My child’s primary school is a run-of-the mill suburban public school. It has a vibrant community, committed teachers, and the principal is a brilliant role model for teachers and students alike.
Like most public schools, it does a lot with very little funding, so we’re always scraping together fundraising efforts; cake bakes, fetes, sausage sizzles, trivia nights – nothing groundbreaking.
Many schools depend on endless hours of volunteering from parents to keep the bake sales and all the other fundraisers going. Let’s invite more dads to the party. Credit:Shutterstock
But here’s the thing: the weight of this fundraising tends to fall mainly on one group of parents, something that stood out at the Mother's Day last month.
Each Mother’s Day, the school runs a stall for kids to buy small gifts for their special person (whoever that may be, not always a mother). The school puts out the call for parents to make, bake, craft, and plant things which can be sold at the stall.
It’s a real money spinner, a lovely way to bring school together, and it gives kids a chance to buy something nice for a couple of gold coins.
Parent volunteers are charged with organising rosters, coordinating donations, pricing, setting up and packing up, and staffing the stall.
I get involved by making plant-type things and jewellery-type things, and this year I took some time off my paid job to staff the stall with other parents.
But I’m feeling jaded. Last Mother’s Day there were 16 volunteer parents, one of whom was a dad. Of the 500 or so items donated, about 25 were donated by dads (the things the dads contributed were beautiful, I might add).
It felt particularly ironic on Mother’s Day that it was the mums who carried the load of making this shindig come together. Rather than celebrating mum’s special day, it felt more like adding to the unpaid domestic labour of women.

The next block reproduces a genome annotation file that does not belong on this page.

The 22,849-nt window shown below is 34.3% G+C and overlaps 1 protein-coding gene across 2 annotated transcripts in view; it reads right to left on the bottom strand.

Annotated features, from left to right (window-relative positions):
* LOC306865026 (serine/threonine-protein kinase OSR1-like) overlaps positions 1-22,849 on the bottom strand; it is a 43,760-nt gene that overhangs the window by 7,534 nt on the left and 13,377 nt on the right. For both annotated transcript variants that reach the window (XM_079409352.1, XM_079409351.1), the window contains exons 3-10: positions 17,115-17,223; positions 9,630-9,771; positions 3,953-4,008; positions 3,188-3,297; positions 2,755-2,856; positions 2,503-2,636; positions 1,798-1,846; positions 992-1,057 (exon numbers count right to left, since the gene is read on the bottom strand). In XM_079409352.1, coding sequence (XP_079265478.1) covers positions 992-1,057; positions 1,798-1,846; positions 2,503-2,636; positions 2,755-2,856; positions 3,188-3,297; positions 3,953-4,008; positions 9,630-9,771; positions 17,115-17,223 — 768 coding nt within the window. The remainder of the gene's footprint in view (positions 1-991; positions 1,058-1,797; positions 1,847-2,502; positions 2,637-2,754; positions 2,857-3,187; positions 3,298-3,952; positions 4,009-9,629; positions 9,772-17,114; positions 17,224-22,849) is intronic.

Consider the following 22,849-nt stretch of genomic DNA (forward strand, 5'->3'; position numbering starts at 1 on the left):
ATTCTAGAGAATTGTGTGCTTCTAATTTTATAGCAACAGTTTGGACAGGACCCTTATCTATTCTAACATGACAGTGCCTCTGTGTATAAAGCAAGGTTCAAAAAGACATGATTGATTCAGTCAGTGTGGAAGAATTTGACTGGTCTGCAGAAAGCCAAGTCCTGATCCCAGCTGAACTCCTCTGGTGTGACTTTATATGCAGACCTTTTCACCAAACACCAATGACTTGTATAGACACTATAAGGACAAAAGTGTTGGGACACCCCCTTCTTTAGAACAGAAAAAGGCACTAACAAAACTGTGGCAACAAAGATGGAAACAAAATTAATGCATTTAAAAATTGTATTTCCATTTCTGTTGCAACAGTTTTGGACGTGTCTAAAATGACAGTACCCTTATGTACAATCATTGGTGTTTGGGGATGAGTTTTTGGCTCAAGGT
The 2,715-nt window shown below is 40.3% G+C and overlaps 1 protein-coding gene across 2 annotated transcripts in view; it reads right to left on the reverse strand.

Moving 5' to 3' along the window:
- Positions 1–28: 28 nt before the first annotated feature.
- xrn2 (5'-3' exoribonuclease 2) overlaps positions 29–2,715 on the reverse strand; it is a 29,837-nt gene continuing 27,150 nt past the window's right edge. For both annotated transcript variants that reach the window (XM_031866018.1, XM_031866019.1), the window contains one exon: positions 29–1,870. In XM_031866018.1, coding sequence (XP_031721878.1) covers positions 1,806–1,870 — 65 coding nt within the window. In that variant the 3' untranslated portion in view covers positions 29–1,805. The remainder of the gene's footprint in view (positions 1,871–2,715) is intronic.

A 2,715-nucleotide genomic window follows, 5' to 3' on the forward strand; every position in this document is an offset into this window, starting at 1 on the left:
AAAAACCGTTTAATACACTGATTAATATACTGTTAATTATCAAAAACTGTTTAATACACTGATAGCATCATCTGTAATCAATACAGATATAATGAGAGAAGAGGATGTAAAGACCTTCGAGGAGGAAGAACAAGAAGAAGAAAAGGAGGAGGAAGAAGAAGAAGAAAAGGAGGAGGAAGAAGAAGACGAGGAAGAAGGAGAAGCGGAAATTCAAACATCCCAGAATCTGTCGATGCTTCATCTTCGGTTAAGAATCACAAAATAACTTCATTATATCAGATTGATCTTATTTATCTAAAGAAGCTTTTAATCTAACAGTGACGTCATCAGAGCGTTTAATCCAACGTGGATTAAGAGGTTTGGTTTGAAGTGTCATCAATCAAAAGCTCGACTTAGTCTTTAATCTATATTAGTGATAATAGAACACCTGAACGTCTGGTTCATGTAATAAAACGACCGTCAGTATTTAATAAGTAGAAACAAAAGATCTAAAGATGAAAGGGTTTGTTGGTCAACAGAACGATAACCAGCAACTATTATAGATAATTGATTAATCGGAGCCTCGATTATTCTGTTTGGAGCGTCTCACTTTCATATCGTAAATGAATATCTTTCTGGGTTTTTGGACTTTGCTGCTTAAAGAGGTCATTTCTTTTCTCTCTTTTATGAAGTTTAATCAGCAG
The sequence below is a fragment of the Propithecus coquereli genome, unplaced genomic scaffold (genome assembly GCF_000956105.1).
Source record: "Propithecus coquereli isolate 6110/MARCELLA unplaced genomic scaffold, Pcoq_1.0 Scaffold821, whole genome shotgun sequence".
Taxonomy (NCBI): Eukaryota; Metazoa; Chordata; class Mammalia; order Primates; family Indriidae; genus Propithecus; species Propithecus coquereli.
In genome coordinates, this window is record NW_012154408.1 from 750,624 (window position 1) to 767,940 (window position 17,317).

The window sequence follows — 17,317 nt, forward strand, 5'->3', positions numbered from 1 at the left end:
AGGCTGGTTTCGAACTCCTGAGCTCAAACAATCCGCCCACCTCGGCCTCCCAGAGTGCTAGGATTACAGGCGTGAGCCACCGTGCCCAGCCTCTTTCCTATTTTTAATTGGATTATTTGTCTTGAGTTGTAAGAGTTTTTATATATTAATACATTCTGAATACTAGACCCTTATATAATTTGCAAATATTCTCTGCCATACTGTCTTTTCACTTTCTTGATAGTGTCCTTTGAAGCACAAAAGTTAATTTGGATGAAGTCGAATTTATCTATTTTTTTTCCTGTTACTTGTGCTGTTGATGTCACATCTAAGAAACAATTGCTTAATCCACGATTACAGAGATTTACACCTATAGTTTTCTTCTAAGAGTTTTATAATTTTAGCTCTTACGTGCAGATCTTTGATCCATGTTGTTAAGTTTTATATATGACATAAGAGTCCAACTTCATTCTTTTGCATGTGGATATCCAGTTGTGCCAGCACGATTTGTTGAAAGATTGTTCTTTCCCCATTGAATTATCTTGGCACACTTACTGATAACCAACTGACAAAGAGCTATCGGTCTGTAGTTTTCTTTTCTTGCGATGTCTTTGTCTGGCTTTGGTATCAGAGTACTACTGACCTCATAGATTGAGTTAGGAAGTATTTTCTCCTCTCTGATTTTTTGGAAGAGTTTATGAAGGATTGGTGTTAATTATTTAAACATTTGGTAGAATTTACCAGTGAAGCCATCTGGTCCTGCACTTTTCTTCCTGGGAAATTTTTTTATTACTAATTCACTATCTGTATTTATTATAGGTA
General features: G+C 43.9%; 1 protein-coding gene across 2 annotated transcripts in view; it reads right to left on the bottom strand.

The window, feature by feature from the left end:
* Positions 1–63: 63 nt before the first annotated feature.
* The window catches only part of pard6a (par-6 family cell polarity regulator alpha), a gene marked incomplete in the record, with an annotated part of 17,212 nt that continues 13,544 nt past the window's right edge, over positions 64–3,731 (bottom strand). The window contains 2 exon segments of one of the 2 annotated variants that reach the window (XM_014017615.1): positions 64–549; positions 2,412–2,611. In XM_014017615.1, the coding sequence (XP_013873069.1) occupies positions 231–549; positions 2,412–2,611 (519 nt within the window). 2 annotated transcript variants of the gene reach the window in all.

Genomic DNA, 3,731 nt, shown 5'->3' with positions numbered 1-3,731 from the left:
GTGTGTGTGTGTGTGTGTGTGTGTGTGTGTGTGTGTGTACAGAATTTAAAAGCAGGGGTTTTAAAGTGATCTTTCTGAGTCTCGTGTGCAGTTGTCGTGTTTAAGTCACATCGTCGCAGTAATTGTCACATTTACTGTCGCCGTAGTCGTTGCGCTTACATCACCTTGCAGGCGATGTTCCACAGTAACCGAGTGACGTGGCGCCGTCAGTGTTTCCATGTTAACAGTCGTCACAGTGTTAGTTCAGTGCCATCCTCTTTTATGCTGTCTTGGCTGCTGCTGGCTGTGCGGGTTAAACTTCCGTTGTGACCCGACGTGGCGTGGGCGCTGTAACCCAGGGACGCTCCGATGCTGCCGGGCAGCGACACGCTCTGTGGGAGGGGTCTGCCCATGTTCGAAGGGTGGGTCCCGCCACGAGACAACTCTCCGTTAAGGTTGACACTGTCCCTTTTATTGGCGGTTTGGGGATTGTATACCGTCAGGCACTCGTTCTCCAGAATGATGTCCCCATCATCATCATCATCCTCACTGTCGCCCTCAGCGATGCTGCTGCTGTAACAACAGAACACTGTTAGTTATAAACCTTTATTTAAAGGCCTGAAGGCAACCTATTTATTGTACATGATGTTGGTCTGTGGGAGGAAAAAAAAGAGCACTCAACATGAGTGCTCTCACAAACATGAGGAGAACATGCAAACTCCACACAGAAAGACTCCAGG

And it’s not just the Mother’s Day stall, it’s most of the school fundraising efforts: trivia nights, fetes, art shows, cake stalls.
I did a quick calculation. If each donated item at the stall took 10-15 minutes to make, and you add the time involved in coordinating and staffing the stall, for the money raised, every person put in about $11 per hour worth of work.
Below minimum wage, but that’s okay: The money goes to the school, which is what community is about, right? Working together for a common goal, sometimes to one’s own sacrifice?
But where were our wonderful dads? I’m not knocking them; they are some of the most progressive, generous people I’ve had the pleasure to meet.
Dads are well represented on our school council. There’s good representation of dads at working bees.
But their absence in these fundraising efforts reinforces the idea that there is men’s work, and then there is women’s work. That fundraising is something women do: the CWA, "ladies who lunch".
Some people have suggested to me that the disparity is because men are more likely to be working, so don’t have time to be involved in school activities.
Firstly: all parents are "working". But, beyond semantics, this argument presumes women aren’t in paid work, or are in paid work that is less important. Among the mums volunteering at the Mother’s Day stall were a lawyer, a physicist, a midwife and a journalist.
There’s also the inference that, if women are working part-time, mum’s unpaid days are just "spare time". It devalues the huge amount of unpaid work women do in the home, raising younger children and managing the family’s life admin.
And let’s not forget that getting involved with school isn’t limited to just during school hours. Every mum knows well the experience of staying up to bake that cake, sew that costume, paint that thing, fill out that form.
This week we put out the call to the school’s dads to see who wanted to coordinate the Father’s day stall. The response? Crickets.
I asked friends from other schools what their experience was, and they said it was overwhelmingly similar.
However, there were some small glimmers of progress. One school I am aware of has a Mother’s Day stall coordinated only by men. There’s a kinder bake sale where each treat is labelled to indicate if it was made by a dad.
Another school I know of considered communicating what proportion of its fundraising efforts came from women. They thought it might illustrate the disproportionate effort and incentivise a rebalance, but they didn’t want to incite a gender war.
And neither do I.
I don’t think this is about taking aim at dads, nor is it useful to do men’s thinking for them. It's about pointing out the problem and asking men how they think they can be involved in finding a solution.
What is that solution? I don’t know. Maybe dads have some ideas. But I think it’s a conversation schools and wider community should have, because it’s about so much more than school fundraising.
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